Thursday, July 5, 2012

» June PMI holds steady, but electronics slips

Business Times: Wed, Jul 04

[SINGAPORE] Singapore's manufacturing sector may have bucked the global trend of receding purchasing managers' indices (PMIs) for a second month in June, but economists say factory activity may come under pressure in the next few months.

The barometer of industrial activity held steady last month with a reading of 50.4, the same as in May, keeping above the 50-point threshold separating growth from contraction.

This better-than-expected expansion - thanks to growth in new orders, production output and inventory - came despite the US Institute for Supply Management's index falling to its lowest level in June since July 2009.

Other Asian PMIs also point to an extended soft patch going into Q3, noted OCBC economist Selena Ling. China's and Japan's manufacturing PMIs fell to seven-month lows in June, while South Korea's and Taiwan's fell into contraction territory for the first time in five months.

While this may speak of a degree of resilience in Singapore's manufacturing, DBS economist Irvin Seah thinks it unlikely that factories here can continue to buck the global trend. "Singapore's manufacturing sector is ultimately driven by global demand," he said.

Indeed, global economic conditions continue to challenge Singapore's business operating environment, said Janice Ong, executive director of the Singapore Institute of Purchasing & Materials Management (SIPMM), which compiles the monthly index based on a survey of purchasing executives in more than 150 industrial companies.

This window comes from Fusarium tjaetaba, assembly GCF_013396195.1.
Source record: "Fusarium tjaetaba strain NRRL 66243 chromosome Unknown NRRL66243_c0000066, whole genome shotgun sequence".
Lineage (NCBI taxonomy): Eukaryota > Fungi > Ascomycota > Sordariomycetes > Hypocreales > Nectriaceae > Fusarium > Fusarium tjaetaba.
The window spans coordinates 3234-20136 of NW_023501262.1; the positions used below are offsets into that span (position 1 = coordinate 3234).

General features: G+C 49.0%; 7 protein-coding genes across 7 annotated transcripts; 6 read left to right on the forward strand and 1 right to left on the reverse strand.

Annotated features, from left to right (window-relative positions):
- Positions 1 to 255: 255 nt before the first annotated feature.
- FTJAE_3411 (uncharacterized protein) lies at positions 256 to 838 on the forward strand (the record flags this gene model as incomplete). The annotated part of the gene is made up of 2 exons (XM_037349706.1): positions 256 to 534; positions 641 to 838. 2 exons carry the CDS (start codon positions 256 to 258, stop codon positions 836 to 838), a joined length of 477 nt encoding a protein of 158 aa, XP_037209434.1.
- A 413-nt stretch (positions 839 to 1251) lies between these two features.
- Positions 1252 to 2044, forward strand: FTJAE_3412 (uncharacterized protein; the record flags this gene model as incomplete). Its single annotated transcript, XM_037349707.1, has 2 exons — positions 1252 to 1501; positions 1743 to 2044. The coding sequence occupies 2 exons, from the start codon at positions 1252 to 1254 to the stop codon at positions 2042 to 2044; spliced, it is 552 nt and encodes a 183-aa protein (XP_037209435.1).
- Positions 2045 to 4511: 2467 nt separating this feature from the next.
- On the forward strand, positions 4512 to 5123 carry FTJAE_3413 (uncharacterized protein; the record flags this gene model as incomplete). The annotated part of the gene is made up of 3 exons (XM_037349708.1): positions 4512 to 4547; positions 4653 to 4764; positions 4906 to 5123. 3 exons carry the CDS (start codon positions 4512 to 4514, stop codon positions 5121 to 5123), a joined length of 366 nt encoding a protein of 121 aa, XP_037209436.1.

The electronics sector's PMI fell from 50.8 in May to 50.4 in June, though the above-50 reading continued to indicate expansion.

Mr Seah noted that almost all the sub-indices which make up the electronics PMI now point to further weakness in electronics production going forward. "Unless new product launches are able to inject more impetus into global consumer demand, expect demand to turn increasingly more sluggish against the backdrop of existing fragile economic conditions," he said.

Ms Ong added that new electronics orders from abroad have fallen, and that many companies have implemented cost-cutting measures and shelved hiring plans for the time being too.

But Barclays economist Leong Wai Ho sees reason for optimism still. He thinks the pull-back in global PMIs last month was a "knee-jerk reaction" towards caution as producers worldwide turned less confident when the crisis in Europe flared up, reducing inventory levels as they waited to see if problems there could be resolved.

He expects purchasing activity to improve in July, given that the recent European Union summit outcome has averted some of the worst fears - that Europe might melt down and pull US consumer demand down with it.

Most recent data from the Economic Development Board showed that May's industrial output rose 1.8 per cent from April after adjusting for seasonal factors, and rose 6.6 per cent year-on-year.

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